The question of history dominates the second chapter. More specifically, “Did the Exodus and Conquest Happen, and Does it Matter?” Longman addressed this issue in his 1994 Introduction to the Old Testament (co-authored with Raymond Dillard). In this 2019 Controversies publication, his pressing concern is to write for a Christian audience wrestling with the historical reliability of the Bible’s recorded events. His approach involves defining the controversy, addressing genre and history, and explicitly addressing matters related to the exodus and conquest (pp. 80–82).

Longman engages the publications of Kenton Sparks, Peter Enns, Megan Bishop Moore, and Brad Kelle (pp. 83–89). These four scholars express some degree of doubt about the historicity of the exodus and conquest. Despite their shades of doubt, Longman rightfully acknowledges their full embrace of the theological message associated with these historical events (p. 102).

Longman approaches the question of genre and history with two concerns (pp. 90–91). First, to correct mistaken evangelical views regarding inerrancy and apologetics tend to overhistoricize the Bible. If a biblical text or a canonical book does not intend to communicate a historical story, it is a mistake to historicize it. Consider, for example, the intention of Job and Christ’s use of parables. Second, to explain how genres grounded in history portray the past needs understanding.

Chapter 2 closes with a confident tone that the exodus and conquest took place and that both are declarations of the Lord’s person and work. He views scholarship’s insufficient evidence argument for the exodus and conquest as inconsistent when the same scholars affirm the resurrection’s historicity, which lacks evidence (pp. 117–19).

The core concepts of chapter 3 are a summary of Longman’s 1995 publication, God is a Warrior (co-authored with Daniel G. Reid). The chapter is, however, fresh and current (pp. 172–76). Longman devotes considerable attention to recent scholarly endeavors to silence and snuff out divine violence from the biblical text (pp. 144–72). The attempts include reconsidering the nature of the Bible, the nature of God, and the nature of sin and sinners (pp. 146–54). In addition, he addresses attempts to deny or uniquely interpret historical accounts of divine violence (cf. pp. 155–68).

Longman ends chapter 3 with two thoughts that remind us of our humanity and finiteness in the interpretative process (pp. 203–5). First, many divine violence questions leave us uneasy and without answers. He cites God’s dealings with the family of Achan and Job as examples. Second, the Divine Warrior theme raises questions concerning hell and eternal punishment. Longman responds with a personal testimony of how the divine judgment message worked to bring about his relationship with the Lord.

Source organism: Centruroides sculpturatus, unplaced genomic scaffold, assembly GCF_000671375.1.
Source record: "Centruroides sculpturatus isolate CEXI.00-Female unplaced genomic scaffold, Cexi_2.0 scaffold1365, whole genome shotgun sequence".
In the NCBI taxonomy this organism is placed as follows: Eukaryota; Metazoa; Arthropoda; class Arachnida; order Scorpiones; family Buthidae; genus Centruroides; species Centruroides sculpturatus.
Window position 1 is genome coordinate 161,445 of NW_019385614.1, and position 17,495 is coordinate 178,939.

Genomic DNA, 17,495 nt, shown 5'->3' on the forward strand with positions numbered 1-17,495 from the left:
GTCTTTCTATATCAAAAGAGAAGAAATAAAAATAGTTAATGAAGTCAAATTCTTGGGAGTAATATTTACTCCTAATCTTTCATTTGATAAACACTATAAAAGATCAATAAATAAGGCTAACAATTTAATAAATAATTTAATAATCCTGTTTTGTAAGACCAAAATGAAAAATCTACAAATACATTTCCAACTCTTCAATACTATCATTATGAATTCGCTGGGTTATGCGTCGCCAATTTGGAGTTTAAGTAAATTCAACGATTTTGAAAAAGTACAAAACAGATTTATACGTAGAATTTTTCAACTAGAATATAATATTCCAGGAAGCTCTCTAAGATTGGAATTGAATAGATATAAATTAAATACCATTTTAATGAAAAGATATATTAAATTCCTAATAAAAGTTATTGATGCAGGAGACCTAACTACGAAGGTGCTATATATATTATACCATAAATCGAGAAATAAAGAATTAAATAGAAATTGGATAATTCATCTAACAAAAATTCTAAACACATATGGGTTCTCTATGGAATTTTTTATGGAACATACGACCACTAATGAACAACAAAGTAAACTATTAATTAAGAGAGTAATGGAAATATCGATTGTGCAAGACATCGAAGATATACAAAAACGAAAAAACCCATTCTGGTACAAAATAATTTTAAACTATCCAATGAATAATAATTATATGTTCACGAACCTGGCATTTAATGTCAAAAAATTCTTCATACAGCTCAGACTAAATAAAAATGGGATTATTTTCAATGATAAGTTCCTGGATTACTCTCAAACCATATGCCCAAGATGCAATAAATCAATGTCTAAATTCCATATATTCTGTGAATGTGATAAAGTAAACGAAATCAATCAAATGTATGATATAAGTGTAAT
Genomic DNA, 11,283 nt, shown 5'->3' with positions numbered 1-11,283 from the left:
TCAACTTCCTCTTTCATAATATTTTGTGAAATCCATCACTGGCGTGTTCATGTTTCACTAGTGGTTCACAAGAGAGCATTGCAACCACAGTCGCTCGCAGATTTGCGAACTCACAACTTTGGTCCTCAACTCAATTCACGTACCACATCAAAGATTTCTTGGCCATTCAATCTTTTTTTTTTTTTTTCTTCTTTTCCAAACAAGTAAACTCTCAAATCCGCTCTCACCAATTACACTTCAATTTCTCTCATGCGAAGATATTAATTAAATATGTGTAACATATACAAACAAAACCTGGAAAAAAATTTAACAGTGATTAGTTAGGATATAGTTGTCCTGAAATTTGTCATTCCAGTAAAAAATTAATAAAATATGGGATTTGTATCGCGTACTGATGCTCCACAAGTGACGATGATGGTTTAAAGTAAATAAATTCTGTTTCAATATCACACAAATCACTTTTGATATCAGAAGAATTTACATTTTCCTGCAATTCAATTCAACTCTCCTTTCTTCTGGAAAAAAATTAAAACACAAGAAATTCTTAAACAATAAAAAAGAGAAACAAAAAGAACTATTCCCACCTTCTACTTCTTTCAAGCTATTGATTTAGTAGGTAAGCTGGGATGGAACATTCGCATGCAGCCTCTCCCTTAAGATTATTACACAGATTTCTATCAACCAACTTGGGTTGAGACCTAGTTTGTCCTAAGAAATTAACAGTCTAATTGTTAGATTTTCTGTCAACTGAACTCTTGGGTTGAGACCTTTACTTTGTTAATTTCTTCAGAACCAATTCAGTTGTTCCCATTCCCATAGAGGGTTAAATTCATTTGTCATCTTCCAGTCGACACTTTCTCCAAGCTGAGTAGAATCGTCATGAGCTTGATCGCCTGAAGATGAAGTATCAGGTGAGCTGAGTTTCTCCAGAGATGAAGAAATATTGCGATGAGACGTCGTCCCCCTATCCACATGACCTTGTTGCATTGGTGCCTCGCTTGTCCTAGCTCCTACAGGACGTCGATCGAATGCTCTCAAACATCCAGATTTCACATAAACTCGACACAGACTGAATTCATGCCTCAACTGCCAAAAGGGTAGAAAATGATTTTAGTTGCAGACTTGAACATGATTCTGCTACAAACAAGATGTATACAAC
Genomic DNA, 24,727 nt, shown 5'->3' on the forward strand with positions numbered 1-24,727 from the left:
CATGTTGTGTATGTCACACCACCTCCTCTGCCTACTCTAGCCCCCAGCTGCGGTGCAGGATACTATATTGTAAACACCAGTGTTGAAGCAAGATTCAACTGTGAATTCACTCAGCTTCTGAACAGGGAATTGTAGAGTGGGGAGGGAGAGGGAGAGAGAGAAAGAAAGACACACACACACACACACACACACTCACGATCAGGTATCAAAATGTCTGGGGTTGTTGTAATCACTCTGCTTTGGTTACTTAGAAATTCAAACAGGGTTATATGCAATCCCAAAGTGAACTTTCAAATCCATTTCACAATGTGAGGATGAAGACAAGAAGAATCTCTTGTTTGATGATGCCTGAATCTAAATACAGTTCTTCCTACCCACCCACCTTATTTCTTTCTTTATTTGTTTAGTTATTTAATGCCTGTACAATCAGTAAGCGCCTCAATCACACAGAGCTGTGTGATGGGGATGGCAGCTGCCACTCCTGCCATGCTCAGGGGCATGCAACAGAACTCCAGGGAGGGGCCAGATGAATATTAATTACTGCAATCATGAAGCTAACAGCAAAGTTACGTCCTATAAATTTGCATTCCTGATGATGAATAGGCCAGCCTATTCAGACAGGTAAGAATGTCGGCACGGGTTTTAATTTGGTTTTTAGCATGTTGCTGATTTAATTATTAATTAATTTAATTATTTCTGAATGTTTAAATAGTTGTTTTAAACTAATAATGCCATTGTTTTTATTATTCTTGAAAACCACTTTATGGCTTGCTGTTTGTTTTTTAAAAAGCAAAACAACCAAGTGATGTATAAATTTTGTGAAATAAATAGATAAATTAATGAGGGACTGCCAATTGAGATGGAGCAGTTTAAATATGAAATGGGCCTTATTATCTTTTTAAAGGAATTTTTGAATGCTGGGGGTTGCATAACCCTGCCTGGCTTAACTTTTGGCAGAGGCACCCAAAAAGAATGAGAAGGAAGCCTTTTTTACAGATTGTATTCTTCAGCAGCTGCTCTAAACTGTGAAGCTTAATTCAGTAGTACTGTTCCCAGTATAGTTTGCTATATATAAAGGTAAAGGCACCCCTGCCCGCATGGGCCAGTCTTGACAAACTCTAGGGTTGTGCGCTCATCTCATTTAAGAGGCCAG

The final chapter tackles the delicate topic of sexuality and the Bible’s teaching on homosexuality. Although Longman indicates concern about writing on this topic, he demonstrates confidence in the Bible’s clear teaching and the church’s broad-based agreement on sexuality (pp. 207–8). He courageously writes with a desire to help the church understand difficult biblical texts (p. 210). Longman’s methodology is consistent with his approaches to the other controversies. He makes a valuable contribution to the topic of sexuality with his investigation of Sodom and Gomorrah (Gen 18:16–19:26), the behavior of the Levite with his concubine (Judg 19), and the relationship of David with Jonathan (2 Sam 1:26).

Overall, Confronting Old Testament Controversies helps Christians accomplish two objectives. First, it offers believers an interpretative model of how to read Scripture, especially the problematic portions. Second, it provides reasonable answers to the delicate and challenging questions within the framework of a biblical worldview. One may not agree with the conclusions of every chapter, but the book is a model of engaged biblical scholarship for the good of the church.

John F. Klem

John F. Klem
Regent University
Virginia Beach, Virginia, USA